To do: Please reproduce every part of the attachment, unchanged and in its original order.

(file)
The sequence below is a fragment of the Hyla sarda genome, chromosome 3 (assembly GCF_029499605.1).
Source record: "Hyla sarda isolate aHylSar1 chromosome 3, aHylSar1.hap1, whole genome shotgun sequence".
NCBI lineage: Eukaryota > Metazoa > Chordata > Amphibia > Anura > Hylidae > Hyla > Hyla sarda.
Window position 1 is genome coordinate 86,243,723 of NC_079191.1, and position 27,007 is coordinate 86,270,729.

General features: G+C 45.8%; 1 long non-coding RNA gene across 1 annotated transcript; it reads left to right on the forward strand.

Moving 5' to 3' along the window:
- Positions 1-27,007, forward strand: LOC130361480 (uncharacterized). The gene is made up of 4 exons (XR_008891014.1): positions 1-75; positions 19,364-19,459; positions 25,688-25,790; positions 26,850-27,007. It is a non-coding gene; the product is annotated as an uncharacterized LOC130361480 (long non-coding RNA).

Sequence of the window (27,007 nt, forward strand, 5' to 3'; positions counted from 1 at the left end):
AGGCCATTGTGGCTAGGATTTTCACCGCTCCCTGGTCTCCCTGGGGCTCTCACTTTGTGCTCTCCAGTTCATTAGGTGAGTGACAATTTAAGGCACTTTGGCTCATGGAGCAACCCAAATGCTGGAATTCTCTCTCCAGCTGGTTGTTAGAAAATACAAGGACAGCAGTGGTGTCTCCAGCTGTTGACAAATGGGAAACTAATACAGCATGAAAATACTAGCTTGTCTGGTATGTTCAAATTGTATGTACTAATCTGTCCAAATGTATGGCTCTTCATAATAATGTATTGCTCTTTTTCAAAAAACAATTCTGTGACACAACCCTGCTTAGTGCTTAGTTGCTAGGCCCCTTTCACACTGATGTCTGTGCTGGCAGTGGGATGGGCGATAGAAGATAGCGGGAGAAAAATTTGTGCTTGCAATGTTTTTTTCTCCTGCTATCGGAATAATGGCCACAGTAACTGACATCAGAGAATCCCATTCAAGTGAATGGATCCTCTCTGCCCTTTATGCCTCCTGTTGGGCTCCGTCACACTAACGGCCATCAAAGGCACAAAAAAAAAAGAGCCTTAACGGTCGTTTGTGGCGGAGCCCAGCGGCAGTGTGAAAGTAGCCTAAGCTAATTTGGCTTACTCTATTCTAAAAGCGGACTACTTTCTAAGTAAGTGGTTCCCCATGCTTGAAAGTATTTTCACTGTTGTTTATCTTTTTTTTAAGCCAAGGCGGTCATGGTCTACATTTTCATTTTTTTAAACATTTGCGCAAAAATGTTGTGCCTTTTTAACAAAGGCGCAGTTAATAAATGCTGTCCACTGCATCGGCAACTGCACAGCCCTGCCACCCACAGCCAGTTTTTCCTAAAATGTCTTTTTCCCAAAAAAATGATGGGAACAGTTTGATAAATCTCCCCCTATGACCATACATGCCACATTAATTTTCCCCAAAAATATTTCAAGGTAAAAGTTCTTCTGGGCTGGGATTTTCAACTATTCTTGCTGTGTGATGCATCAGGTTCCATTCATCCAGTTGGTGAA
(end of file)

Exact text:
The sequence below is a fragment of the Hyla sarda genome, chromosome 3 (assembly GCF_029499605.1).
Source record: "Hyla sarda isolate aHylSar1 chromosome 3, aHylSar1.hap1, whole genome shotgun sequence".
NCBI lineage: Eukaryota > Metazoa > Chordata > Amphibia > Anura > Hylidae > Hyla > Hyla sarda.
Window position 1 is genome coordinate 86,243,723 of NC_079191.1, and position 27,007 is coordinate 86,270,729.

General features: G+C 45.8%; 1 long non-coding RNA gene across 1 annotated transcript; it reads left to right on the forward strand.

Moving 5' to 3' along the window:
- Positions 1-27,007, forward strand: LOC130361480 (uncharacterized). The gene is made up of 4 exons (XR_008891014.1): positions 1-75; positions 19,364-19,459; positions 25,688-25,790; positions 26,850-27,007. It is a non-coding gene; the product is annotated as an uncharacterized LOC130361480 (long non-coding RNA).

Sequence of the window (27,007 nt, forward strand, 5' to 3'; positions counted from 1 at the left end):
AGGCCATTGTGGCTAGGATTTTCACCGCTCCCTGGTCTCCCTGGGGCTCTCACTTTGTGCTCTCCAGTTCATTAGGTGAGTGACAATTTAAGGCACTTTGGCTCATGGAGCAACCCAAATGCTGGAATTCTCTCTCCAGCTGGTTGTTAGAAAATACAAGGACAGCAGTGGTGTCTCCAGCTGTTGACAAATGGGAAACTAATACAGCATGAAAATACTAGCTTGTCTGGTATGTTCAAATTGTATGTACTAATCTGTCCAAATGTATGGCTCTTCATAATAATGTATTGCTCTTTTTCAAAAAACAATTCTGTGACACAACCCTGCTTAGTGCTTAGTTGCTAGGCCCCTTTCACACTGATGTCTGTGCTGGCAGTGGGATGGGCGATAGAAGATAGCGGGAGAAAAATTTGTGCTTGCAATGTTTTTTTCTCCTGCTATCGGAATAATGGCCACAGTAACTGACATCAGAGAATCCCATTCAAGTGAATGGATCCTCTCTGCCCTTTATGCCTCCTGTTGGGCTCCGTCACACTAACGGCCATCAAAGGCACAAAAAAAAAAGAGCCTTAACGGTCGTTTGTGGCGGAGCCCAGCGGCAGTGTGAAAGTAGCCTAAGCTAATTTGGCTTACTCTATTCTAAAAGCGGACTACTTTCTAAGTAAGTGGTTCCCCATGCTTGAAAGTATTTTCACTGTTGTTTATCTTTTTTTTAAGCCAAGGCGGTCATGGTCTACATTTTCATTTTTTTAAACATTTGCGCAAAAATGTTGTGCCTTTTTAACAAAGGCGCAGTTAATAAATGCTGTCCACTGCATCGGCAACTGCACAGCCCTGCCACCCACAGCCAGTTTTTCCTAAAATGTCTTTTTCCCAAAAAAATGATGGGAACAGTTTGATAAATCTCCCCCTATGACCATACATGCCACATTAATTTTCCCCAAAAATATTTCAAGGTAAAAGTTCTTCTGGGCTGGGATTTTCAACTATTCTTGCTGTGTGATGCATCAGGTTCCATTCATCCAGTTGGTGAA